Why I am turning into an aimless person

Sleaford mods: The art of rabble

»The best fucking song since› Anarchy In The UK ‹.« Photos: Wolfgang Tillmans

The British artist Scott King wrote for SPEX N ° 354 about the compatriots and swear-spitter kept by Sleaford Mod's diary and photographed by Wolfgang Tillmans.

September 9, 2013. It all started with a coincidence: I sat in my dining / study room in the afternoon and killed time. I should have been working, but couldn't concentrate and instead clicked aimlessly through YouTube videos. Everyone should know from their own experience how quickly you can lose sight of time and space there: You type in something that you originally want to see, but instead get stuck in the right column, where the "related videos" are suggested. For example, I absolutely don't remember how I came up with MC Pitman that day (does anyone remember the comedy rapper from Nottingham who raped biscuits but dressed like a miner?), But the right column recommended instead of Pitman I got track 1 from a band called Sleaford Mods. Even if middle-aged men like me are usually very irritated when you want to encourage them to listen to this or check this out, I watched the clip. In this case, I even wanted to see the video because someone had told me about the Sleaford Mods the day before and said I would definitely like them. Well: I didn't like her - I loved her. It was like lightning from the blue, it was divine revelation. This guy alone: ​​standing there on a darkened stage, poison and bile screaming its way out - and obviously for an audience that consists of zero spectators. It was exactly what I had been waiting for all my life. This guy is my new hero. Then I sent everyone who got in my way an enthusiastic email with a link to "Track 1" - I couldn't be stopped for weeks.

3rd October 2013. I am now finally infected with the Sleaford bacillus. I'm embarrassed: I'm 43 years old, have a girlfriend, a daughter, a mortgage ... and suddenly I can't keep my hands off Twitter. Every day - sometimes the whole day - I transform myself into a freak who torments the Twitter community with Sleaford superlatives: "The best thing since Earl Brutus!", "The best band in Britain!" I sometimes sprinkle for variety small nastiness like "Nick Cave is a Cunt". My new membership in the Sleaford Club gives me the backbone to rave about old art farts like Cave or Henry Rollins ("Henry Rollins is a twat. Actor"). In order to clarify my position, I also tweet selected Sleaford lyrics like “Rinsing Screamadelica… hanging around the decks… boring bastards discussing the merits of the fall”. My friends call in: “What's that supposed to mean? Do you have a blast? ", But I ignore the small-minded bad guys. My girlfriend says I should finally find a decent job. "This is my job!" I tell her, and send more Sleaford propaganda out into the world. "You're a poor wretch," she says, closes the door and leaves me and the empty beer cans in the nightly YouTube / Twitter universe.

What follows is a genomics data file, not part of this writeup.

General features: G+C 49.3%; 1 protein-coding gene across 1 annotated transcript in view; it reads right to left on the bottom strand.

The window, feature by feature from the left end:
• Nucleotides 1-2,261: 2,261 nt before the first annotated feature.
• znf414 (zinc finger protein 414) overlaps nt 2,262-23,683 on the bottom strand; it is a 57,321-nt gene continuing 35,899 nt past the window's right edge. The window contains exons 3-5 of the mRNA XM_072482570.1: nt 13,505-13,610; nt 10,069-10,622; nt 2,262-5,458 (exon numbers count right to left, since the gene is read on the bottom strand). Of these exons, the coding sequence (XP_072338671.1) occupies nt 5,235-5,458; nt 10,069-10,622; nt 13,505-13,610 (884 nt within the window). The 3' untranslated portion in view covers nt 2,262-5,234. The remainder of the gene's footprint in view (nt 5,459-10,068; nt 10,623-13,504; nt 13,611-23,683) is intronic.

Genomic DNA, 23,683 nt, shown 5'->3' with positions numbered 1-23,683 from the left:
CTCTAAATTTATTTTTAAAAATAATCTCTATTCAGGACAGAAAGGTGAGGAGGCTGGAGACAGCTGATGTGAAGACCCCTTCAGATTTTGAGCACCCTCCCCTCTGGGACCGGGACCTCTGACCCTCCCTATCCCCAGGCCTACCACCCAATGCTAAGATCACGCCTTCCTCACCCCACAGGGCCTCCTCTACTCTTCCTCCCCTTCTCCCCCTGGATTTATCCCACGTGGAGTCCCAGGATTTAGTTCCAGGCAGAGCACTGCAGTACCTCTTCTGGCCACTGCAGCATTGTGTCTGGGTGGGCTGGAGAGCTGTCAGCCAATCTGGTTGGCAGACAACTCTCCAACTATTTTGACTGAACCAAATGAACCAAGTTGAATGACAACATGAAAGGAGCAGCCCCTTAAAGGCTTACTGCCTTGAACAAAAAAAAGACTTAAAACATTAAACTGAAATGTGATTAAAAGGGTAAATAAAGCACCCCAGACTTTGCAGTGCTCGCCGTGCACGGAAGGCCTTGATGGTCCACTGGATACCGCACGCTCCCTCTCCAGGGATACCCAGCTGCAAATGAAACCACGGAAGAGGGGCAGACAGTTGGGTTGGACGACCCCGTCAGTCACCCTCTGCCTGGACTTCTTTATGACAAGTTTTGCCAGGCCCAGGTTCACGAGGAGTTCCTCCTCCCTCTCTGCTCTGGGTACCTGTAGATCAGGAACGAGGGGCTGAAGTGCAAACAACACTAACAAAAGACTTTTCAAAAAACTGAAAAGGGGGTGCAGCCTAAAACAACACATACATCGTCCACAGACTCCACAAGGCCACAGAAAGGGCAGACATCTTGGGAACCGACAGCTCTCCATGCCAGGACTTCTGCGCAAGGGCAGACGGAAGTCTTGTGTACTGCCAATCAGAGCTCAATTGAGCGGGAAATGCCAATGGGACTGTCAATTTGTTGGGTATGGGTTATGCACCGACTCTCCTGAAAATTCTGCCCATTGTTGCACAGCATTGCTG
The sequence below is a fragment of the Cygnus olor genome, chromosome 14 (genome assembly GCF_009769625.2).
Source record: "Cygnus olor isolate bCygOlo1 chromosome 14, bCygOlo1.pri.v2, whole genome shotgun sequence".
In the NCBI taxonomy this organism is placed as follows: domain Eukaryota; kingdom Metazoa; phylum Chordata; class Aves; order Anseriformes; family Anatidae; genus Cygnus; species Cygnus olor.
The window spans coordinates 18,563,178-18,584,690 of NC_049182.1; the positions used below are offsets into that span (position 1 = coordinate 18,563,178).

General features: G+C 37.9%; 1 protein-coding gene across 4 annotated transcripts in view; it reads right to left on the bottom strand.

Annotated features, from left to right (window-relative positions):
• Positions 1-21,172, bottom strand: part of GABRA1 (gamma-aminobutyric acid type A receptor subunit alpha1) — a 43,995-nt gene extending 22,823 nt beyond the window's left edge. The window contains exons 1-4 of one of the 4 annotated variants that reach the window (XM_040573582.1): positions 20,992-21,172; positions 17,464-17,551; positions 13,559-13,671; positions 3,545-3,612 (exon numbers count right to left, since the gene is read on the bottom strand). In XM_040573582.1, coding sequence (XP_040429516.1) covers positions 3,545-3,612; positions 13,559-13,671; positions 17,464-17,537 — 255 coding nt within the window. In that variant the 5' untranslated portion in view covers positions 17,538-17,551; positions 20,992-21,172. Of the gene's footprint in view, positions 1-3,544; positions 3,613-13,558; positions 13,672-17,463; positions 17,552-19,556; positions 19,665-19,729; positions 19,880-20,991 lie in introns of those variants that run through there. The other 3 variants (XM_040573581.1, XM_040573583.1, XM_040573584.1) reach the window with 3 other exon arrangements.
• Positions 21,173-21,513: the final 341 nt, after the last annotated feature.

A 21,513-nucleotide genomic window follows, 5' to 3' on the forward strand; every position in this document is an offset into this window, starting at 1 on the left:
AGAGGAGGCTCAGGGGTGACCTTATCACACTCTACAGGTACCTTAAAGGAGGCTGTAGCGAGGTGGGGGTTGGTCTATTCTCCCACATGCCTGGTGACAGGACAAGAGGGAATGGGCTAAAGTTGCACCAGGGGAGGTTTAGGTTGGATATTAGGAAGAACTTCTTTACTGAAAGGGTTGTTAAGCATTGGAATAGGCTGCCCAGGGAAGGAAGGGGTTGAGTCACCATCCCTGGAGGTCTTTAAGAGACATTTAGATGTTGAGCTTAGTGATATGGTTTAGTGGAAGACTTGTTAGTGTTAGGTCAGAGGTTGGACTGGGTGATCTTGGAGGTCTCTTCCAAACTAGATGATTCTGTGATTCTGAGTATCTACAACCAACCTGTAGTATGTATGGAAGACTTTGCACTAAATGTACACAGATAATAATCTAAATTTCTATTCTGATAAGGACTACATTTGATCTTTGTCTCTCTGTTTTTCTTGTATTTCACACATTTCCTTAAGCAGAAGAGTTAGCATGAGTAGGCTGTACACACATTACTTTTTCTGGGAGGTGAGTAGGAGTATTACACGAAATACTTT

November 30, 2013. Now I'm halfway friends with the band. I talked to Arena Homme + magazine about her and arranged an interview with Jason in London. As an interviewer, I am generally unreasonable: I answer all my questions myself and actually only talk about myself the whole time. But Jason is kindness in person - in complete contrast to the angry he mimes on stage. I'm trying to get my article down on paper, but something's stuck - even when I spend long weekends brooding over how I can balance my meandering questions with his (understandably) short answers. To make matters worse, I'm struggling with a hideous dilemma: I've seen the band live now and - do these words really dare to escape my lips? - came to the sobering conclusion that the gig was pretty bad. They played at The Old Blue Last in London's East End - a pub that, by the way, belongs to Vice magazine. Jason struggled with bad sound and a bunch of hipsters and media people - it just didn't go together. But I already have a plan: next month they're playing in Blackpool, the second poorest city in England. I have dogged myself into the theory that Blackpool offers the ideal environment for them - and that is why I will be there.

Jason Williamson